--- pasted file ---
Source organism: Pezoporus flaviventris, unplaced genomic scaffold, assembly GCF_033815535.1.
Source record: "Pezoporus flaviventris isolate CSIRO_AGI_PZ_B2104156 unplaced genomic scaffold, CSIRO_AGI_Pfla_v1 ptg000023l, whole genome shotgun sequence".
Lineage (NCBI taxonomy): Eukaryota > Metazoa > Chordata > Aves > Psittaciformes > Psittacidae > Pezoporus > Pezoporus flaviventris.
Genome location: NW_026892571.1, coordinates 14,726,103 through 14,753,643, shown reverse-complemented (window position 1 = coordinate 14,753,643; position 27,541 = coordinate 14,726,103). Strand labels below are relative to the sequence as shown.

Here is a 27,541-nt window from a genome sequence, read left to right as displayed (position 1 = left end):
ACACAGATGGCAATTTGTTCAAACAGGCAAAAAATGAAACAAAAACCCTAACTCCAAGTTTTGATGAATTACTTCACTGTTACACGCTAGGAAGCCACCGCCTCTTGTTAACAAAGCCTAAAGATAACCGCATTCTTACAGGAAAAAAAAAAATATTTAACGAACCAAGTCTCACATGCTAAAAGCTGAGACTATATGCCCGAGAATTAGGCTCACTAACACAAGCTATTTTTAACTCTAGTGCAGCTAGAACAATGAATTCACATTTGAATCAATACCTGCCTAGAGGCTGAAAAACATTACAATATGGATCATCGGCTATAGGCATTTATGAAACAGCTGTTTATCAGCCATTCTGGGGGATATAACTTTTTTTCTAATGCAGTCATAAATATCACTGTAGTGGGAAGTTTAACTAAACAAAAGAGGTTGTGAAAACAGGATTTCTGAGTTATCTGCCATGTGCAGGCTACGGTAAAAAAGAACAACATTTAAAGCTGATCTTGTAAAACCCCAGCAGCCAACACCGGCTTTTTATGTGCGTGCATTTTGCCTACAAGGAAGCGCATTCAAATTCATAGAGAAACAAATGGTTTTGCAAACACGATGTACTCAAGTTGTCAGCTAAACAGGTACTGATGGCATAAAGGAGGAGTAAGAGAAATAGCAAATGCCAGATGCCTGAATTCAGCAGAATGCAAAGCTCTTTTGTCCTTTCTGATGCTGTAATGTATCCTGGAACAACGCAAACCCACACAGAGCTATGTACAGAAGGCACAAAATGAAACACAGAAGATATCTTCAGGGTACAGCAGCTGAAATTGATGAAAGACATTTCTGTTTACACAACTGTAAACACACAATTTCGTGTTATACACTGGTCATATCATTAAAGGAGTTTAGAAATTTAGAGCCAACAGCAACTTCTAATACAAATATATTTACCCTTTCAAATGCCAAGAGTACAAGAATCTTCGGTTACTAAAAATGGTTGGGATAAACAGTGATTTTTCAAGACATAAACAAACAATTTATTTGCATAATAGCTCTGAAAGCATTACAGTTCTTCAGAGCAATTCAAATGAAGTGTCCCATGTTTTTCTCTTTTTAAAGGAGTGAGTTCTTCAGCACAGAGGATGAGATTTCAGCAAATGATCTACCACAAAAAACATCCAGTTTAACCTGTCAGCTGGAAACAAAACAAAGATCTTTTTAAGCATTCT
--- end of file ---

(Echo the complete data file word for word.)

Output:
Source organism: Pezoporus flaviventris, unplaced genomic scaffold, assembly GCF_033815535.1.
Source record: "Pezoporus flaviventris isolate CSIRO_AGI_PZ_B2104156 unplaced genomic scaffold, CSIRO_AGI_Pfla_v1 ptg000023l, whole genome shotgun sequence".
Lineage (NCBI taxonomy): Eukaryota > Metazoa > Chordata > Aves > Psittaciformes > Psittacidae > Pezoporus > Pezoporus flaviventris.
Genome location: NW_026892571.1, coordinates 14,726,103 through 14,753,643, shown reverse-complemented (window position 1 = coordinate 14,753,643; position 27,541 = coordinate 14,726,103). Strand labels below are relative to the sequence as shown.

Here is a 27,541-nt window from a genome sequence, read left to right as displayed (position 1 = left end):
ACACAGATGGCAATTTGTTCAAACAGGCAAAAAATGAAACAAAAACCCTAACTCCAAGTTTTGATGAATTACTTCACTGTTACACGCTAGGAAGCCACCGCCTCTTGTTAACAAAGCCTAAAGATAACCGCATTCTTACAGGAAAAAAAAAAATATTTAACGAACCAAGTCTCACATGCTAAAAGCTGAGACTATATGCCCGAGAATTAGGCTCACTAACACAAGCTATTTTTAACTCTAGTGCAGCTAGAACAATGAATTCACATTTGAATCAATACCTGCCTAGAGGCTGAAAAACATTACAATATGGATCATCGGCTATAGGCATTTATGAAACAGCTGTTTATCAGCCATTCTGGGGGATATAACTTTTTTTCTAATGCAGTCATAAATATCACTGTAGTGGGAAGTTTAACTAAACAAAAGAGGTTGTGAAAACAGGATTTCTGAGTTATCTGCCATGTGCAGGCTACGGTAAAAAAGAACAACATTTAAAGCTGATCTTGTAAAACCCCAGCAGCCAACACCGGCTTTTTATGTGCGTGCATTTTGCCTACAAGGAAGCGCATTCAAATTCATAGAGAAACAAATGGTTTTGCAAACACGATGTACTCAAGTTGTCAGCTAAACAGGTACTGATGGCATAAAGGAGGAGTAAGAGAAATAGCAAATGCCAGATGCCTGAATTCAGCAGAATGCAAAGCTCTTTTGTCCTTTCTGATGCTGTAATGTATCCTGGAACAACGCAAACCCACACAGAGCTATGTACAGAAGGCACAAAATGAAACACAGAAGATATCTTCAGGGTACAGCAGCTGAAATTGATGAAAGACATTTCTGTTTACACAACTGTAAACACACAATTTCGTGTTATACACTGGTCATATCATTAAAGGAGTTTAGAAATTTAGAGCCAACAGCAACTTCTAATACAAATATATTTACCCTTTCAAATGCCAAGAGTACAAGAATCTTCGGTTACTAAAAATGGTTGGGATAAACAGTGATTTTTCAAGACATAAACAAACAATTTATTTGCATAATAGCTCTGAAAGCATTACAGTTCTTCAGAGCAATTCAAATGAAGTGTCCCATGTTTTTCTCTTTTTAAAGGAGTGAGTTCTTCAGCACAGAGGATGAGATTTCAGCAAATGATCTACCACAAAAAACATCCAGTTTAACCTGTCAGCTGGAAACAAAACAAAGATCTTTTTAAGCATTCT